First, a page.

Marry in haste, repent at leisure: a piece of advice that seems as pertinent as ever, even in the age of the quickie divorce. Advice that more and more people seem to be taking onboard, given the rising average age of first marriage (although one can marry in haste at any age).
In his column for the New York Times, Ross Douthut says that for Americans those averages now stand at 27 for women and 29 for men, “both historic highs.” But there’s an even more interesting statistic:
- “…the story of late marriage is entangled with the story of rising out-of-wedlock births, thanks to… ‘the great crossover’ — the fact that the age of first marriage, which was once about a year earlier than the average age at which the first child was born, now lags the average age of first birth by about a year.”
If nothing else, this is an object lesson in the limited usefulness of averages, as ‘on average’ all Americans are born outside marriage! What it actually means, of course, is that more children are being born out of wedlock – 48% of all first births, in fact.
As noted yesterday on the Deep End, this isn’t good news for children. But what about adults? It is argued by some that changing patterns of family formation are actually good for women. There’s some evidence to back this up:
- “Upper-class women reap a large wage premium from delaying marriage — a college-educated woman who marries in her 30s earns over $15,000 more annually than a woman who marries in her early 20s, and when you look at household income, the premium for marrying later rises to more than $20,000.”
However, it has to be remembered that this group of women are the least likely to have children before getting married. Looking at the overall picture for the whole population, one can certainly see a link between later marriage and the growing proportion of children born outside of marriage; but at the level of the individual, the two things are not one and the same and have very different impacts.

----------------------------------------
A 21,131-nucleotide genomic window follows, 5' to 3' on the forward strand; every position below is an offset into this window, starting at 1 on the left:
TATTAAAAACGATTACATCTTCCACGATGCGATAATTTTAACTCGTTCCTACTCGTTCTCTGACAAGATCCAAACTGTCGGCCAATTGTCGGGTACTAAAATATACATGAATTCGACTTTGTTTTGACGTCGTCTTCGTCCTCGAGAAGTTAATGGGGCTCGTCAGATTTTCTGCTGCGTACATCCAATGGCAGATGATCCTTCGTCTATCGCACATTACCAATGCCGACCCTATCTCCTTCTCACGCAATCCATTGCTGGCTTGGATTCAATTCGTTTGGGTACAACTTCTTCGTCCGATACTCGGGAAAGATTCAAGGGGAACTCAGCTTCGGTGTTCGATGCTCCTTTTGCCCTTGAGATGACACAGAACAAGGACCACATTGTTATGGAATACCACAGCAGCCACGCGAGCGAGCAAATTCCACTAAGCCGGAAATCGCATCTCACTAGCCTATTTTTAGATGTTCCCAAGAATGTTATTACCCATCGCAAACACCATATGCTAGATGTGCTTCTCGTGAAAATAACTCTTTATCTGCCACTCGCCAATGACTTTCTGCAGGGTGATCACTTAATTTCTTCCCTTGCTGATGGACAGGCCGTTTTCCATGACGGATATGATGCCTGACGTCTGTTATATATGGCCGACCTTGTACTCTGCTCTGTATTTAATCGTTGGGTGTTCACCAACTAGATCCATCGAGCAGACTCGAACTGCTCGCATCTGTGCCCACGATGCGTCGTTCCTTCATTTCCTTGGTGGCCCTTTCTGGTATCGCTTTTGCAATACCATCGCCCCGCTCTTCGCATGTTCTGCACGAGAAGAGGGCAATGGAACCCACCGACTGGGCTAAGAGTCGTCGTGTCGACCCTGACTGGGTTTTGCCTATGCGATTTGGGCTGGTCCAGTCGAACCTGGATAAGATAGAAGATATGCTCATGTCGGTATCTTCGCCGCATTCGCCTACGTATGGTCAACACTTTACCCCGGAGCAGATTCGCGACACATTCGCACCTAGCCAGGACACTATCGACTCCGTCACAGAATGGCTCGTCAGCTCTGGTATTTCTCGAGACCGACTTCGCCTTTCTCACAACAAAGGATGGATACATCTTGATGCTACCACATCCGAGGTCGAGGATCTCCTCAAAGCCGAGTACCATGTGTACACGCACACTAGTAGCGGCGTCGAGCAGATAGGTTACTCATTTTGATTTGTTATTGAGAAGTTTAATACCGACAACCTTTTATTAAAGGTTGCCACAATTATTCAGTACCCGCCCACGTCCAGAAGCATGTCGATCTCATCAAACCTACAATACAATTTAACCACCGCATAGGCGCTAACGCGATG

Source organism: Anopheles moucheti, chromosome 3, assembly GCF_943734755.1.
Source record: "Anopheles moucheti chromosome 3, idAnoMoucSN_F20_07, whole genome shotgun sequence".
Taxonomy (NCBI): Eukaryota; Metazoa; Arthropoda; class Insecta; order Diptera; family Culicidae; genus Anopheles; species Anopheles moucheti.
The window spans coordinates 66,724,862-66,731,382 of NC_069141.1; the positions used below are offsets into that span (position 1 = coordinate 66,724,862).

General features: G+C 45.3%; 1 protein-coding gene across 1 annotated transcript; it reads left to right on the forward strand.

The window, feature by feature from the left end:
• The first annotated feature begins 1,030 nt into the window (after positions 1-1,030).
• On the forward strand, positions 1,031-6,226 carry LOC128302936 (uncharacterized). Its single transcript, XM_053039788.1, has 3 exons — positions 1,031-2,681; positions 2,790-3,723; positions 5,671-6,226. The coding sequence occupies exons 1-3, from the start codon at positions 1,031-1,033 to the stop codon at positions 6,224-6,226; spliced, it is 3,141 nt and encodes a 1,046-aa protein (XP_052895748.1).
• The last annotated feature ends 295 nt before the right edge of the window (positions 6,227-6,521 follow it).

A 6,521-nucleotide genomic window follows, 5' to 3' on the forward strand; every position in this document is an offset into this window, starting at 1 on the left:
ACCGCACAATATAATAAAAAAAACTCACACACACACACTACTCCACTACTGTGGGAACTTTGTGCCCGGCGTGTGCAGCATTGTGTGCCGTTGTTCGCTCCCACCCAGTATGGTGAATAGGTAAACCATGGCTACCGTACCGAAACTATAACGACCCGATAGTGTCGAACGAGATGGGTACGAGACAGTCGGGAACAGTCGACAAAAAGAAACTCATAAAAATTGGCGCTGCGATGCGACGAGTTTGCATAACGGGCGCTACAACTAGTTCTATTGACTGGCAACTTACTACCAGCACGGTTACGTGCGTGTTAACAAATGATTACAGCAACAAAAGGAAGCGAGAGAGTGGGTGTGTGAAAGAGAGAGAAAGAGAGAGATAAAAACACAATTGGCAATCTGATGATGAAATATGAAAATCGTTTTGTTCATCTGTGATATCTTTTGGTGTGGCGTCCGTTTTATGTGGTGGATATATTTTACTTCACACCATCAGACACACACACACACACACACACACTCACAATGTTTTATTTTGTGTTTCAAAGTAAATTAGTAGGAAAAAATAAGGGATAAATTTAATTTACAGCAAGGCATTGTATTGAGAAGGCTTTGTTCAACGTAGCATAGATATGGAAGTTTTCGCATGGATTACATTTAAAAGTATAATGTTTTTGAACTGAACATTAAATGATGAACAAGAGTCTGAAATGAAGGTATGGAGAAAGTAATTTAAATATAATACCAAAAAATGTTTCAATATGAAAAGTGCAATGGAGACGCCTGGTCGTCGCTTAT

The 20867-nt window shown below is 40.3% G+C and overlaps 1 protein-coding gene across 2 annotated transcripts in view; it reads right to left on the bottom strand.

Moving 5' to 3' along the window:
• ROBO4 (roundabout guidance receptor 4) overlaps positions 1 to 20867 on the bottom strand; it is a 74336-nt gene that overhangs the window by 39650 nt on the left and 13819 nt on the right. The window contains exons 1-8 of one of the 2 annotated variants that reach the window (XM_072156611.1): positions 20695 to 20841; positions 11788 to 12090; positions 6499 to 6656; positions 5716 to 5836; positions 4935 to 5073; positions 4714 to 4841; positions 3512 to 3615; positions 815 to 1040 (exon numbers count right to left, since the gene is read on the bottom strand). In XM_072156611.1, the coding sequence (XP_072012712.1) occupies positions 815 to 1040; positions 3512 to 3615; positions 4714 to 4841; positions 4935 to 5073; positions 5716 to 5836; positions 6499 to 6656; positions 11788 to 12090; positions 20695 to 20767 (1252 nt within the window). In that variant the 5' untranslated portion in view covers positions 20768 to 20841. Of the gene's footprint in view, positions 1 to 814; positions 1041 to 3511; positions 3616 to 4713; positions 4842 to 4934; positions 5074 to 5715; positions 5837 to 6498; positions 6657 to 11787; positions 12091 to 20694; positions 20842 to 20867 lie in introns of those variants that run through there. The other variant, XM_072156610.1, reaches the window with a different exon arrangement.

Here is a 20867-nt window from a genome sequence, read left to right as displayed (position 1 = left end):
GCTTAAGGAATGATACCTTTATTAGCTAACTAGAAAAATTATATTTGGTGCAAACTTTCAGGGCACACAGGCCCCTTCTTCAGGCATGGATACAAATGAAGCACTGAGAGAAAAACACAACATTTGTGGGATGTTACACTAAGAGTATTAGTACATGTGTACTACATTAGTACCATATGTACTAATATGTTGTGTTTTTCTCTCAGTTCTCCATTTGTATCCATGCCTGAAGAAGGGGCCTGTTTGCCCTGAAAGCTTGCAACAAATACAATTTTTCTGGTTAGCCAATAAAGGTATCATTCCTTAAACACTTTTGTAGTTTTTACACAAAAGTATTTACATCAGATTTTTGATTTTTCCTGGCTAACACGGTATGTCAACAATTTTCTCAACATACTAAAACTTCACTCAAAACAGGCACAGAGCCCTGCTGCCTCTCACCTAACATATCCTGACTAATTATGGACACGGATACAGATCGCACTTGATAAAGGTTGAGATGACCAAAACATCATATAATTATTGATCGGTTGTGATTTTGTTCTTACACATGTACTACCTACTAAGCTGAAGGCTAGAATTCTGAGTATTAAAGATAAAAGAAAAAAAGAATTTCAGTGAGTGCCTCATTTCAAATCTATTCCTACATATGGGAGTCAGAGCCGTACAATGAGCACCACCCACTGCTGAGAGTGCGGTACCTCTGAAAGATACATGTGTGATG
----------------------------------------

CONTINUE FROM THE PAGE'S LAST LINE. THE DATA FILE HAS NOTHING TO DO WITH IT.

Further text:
In any case, it’s not all about income:
- “There is a health-and-happiness premium for marriage even in the carefree twenties: Married late-twentysomethings, male and female, are less likely to describe themselves as depressed and more likely to describe themselves as satisfied with their lives…
- “More striking still are the numbers for marital happiness over the life cycle… women who married in their mid-20s (24-26) were much more likely to describe their marriages as “very happy” over the long run than those who married younger and those who married older.”
Why would early marriages tend be to happier marriages? Douthat suggests that “an emotionally stable person who doesn’t drink to excess is more likely to get married in the first place.” Certainly, we can infer various good things about the character of a young man who is willing to consider marriage and its commitments.
However, the cause-and-effect can work both ways. As a social institution that raises expectations of, and confers status upon, those who shoulder its responsibilities, marriage surely has the potential to form, as well as reflect, character.
In this respect, the primary threat to the power of traditional marriage as a social institution is not same sex marriage, but heterosexual cohabitation:
- “[This] makes it easier to end up with semi-accidental, semi-planned out-of-wedlock childbearing, because after all you’re almost married, and you’re in prime childbearing years, and the rewards for putting career ahead of family aren’t nearly as high as they are for the college-educated.”
Cohabitation is, in theory, a trial run for marriage, but what it actually does is blur the guidelines for those who need them most.